ST. LOUIS • The forging of judicial orders by a former city worker and court clerk was “an assault on the integrity of our court system,” a prosecutor said Wednesday at the woman's sentencing.
Assistant Circuit Attorney Dan Proost, head of the white collar crime and fraud unit, asked for 120 days of jail “shock time” followed by five years probation for Shreela Bolden, 33, of St. Louis. He said her crime not only involved corruption, but violated the public's trust.
Bolden's lawyer asked for straight probation. St. Louis Circuit Court Judge Robin Vannoy decided on a 10-year prison sentence that would be suspended as long as Bolden stays out of trouble. It would remain on her record.
Bolden had just admitted to forging signatures of judges and lawyers on fake court orders and selling them so people could get their towed cars returned for free from the city lot. The scam was discovered in 2010 while Bolden was a clerical worker at the city license collector's office. She resigned within a week of being connected to the crime.
Bolden also worked for 2 1/2 years for the circuit clerk here until 2008, when she left to take the other city job. Proost said at least one of the seven fraudulent orders that police discovered contained her office number from when she worked for the court.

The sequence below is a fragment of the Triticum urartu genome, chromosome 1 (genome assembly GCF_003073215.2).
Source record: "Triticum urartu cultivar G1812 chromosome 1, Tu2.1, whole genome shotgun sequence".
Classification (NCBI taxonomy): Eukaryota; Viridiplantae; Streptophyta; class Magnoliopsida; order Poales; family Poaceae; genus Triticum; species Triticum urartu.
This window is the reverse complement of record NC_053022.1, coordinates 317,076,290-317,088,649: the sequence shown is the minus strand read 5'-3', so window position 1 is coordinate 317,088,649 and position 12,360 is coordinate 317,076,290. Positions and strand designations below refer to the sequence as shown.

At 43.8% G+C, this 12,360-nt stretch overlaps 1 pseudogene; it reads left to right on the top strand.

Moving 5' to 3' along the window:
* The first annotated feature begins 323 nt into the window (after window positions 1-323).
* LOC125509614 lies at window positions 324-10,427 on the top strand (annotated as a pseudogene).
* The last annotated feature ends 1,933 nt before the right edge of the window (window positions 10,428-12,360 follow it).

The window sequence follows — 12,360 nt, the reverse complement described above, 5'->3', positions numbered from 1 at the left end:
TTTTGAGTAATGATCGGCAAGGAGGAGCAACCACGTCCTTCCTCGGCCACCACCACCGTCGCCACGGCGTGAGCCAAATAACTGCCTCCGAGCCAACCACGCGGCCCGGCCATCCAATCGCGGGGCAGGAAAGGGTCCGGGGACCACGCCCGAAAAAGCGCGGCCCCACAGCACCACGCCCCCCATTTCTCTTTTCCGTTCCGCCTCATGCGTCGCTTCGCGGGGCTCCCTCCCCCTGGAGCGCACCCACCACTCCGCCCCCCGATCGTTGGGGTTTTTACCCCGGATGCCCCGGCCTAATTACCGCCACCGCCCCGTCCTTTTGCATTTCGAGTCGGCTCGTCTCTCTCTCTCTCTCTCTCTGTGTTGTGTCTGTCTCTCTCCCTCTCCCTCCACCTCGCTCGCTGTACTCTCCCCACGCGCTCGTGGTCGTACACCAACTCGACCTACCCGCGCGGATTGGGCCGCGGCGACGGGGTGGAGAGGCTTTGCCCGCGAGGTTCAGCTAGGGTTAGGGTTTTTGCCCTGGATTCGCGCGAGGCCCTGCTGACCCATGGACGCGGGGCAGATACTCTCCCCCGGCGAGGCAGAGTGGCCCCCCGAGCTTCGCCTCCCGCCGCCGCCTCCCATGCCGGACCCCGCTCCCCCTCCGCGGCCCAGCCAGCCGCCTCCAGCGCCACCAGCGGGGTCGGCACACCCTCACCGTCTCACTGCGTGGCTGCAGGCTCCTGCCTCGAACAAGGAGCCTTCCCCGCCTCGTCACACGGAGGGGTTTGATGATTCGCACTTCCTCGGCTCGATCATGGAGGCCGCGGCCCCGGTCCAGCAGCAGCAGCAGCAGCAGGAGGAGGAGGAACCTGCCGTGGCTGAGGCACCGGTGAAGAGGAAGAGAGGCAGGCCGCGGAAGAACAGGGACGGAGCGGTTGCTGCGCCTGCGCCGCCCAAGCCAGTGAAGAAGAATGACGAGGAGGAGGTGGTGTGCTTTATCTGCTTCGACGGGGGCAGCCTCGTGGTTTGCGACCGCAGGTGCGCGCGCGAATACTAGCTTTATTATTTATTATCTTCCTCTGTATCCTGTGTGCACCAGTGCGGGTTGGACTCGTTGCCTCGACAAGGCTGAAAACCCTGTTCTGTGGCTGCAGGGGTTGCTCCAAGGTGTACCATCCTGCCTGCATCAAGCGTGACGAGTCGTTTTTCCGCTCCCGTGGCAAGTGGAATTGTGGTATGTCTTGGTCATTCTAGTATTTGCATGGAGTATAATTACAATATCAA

Bolden was caught when a woman who received one of the orders acted suspiciously at the tow lot. Police reviewed tow lot records and found similar orders, all with time stamps from the license collector's office. A video camera within the office led police to Bolden, who eventually confessed.
“Ms. Bolden's truly, truly sorry for what she has engaged in,” her attorney, Bobby Bailey, said Wednesday in court. “She recognizes she made a big mistake.”
In arguing against probation, Proost pointed out Bolden had neglected to mention on her license collector's application that she had a felony conviction for stealing from 1998. He added she had not cooperated with the circuit attorney's office as it was investigating.
Officials have said Bolden's scheme was isolated and limited to the seven cases. The three felony counts of forgery she was charged with each carried up to seven years in prison or a $5,000 fine.